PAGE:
One thing that you’ll notice when you first start mountain biking is that almost everyone has some advice for you. From equipment to trails to technique, this advice is meant to help you speed up your learning curve and provide you with some direction to help you on your path to improvement.
And while a lot of this advice is really valuable, there are some things that we tell new riders that simply aren’t true. Worse yet, some of these things can actually hold riders back in their development and actually ruin their long term development.
I know this because I’ve experienced it and seen it many times. As a mountain biker since 2000 and a mountain bike coach since 2005, I’ve read these things in magazines and on websites, heard them over the bike shop counter and been told them at trailheads.
I also used to believe all of these things myself and followed them when I first started riding. It was through a lot of firsthand experience that I came to realize that some of the things I had been told weren’t true and were actually holding me back on the trail.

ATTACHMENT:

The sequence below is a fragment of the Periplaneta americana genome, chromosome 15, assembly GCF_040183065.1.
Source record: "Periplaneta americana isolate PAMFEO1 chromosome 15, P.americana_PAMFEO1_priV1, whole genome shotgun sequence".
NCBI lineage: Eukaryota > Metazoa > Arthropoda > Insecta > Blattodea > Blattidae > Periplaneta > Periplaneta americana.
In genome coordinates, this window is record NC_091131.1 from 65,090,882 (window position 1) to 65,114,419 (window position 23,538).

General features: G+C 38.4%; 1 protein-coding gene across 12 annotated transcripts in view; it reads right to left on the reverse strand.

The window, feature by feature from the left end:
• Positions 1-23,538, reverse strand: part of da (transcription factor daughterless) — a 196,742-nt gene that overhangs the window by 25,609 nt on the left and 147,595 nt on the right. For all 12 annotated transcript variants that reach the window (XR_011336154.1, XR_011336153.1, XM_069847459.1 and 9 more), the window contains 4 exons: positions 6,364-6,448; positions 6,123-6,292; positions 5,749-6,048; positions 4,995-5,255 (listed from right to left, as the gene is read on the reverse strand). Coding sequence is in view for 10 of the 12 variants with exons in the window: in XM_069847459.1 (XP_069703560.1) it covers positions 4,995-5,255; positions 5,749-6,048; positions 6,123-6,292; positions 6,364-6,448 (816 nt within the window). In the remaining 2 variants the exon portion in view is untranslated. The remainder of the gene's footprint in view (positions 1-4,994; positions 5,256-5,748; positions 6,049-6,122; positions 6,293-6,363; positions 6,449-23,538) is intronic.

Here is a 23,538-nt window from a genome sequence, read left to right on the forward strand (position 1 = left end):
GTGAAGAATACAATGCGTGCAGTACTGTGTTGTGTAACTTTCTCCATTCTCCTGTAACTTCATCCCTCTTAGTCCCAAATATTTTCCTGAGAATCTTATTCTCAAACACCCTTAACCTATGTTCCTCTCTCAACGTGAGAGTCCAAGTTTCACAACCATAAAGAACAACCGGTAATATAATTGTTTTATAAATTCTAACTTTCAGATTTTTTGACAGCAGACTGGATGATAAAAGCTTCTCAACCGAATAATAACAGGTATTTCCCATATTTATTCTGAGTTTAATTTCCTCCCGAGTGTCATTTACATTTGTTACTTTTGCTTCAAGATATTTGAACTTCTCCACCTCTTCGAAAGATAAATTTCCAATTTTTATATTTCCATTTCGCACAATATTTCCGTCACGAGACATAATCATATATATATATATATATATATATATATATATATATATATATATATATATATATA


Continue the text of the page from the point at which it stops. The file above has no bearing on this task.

Helping riders avoid and correct these mistakes has become one of my top priorities as a mountain bike coach. Seeing the negative impact these things can have on a new rider and the long term impact they can have on veteran riders has motivated me to help educate riders about these myths and provide them with the information they need to make smarter riding and training decisions.
With that in mind, I wrote a new article going over these 3 tips and what we should be telling riders instead. You’ll find it posted on the new Shoulders of Giants website, which is a great new resource for learning about how to get into or improve on a wide range of outdoor and fitness related activities.
Like I said before, I believed and followed each of these things when I started riding. And the result wasn’t what I wanted. It was only after I started to dig into things a little deeper that I realize that this well-meaning advice I had been given was actually my problem.
When I started to apply the advice I’ve shared in this article with you first to my own riding and then later to my client’s I saw major breakthroughs where it matters the most…on the trail. If you still struggle to ride with more speed, endurance and confidence then maybe applying this advice to your riding can help you as well.
Until next time…
MTB Strength Training Systems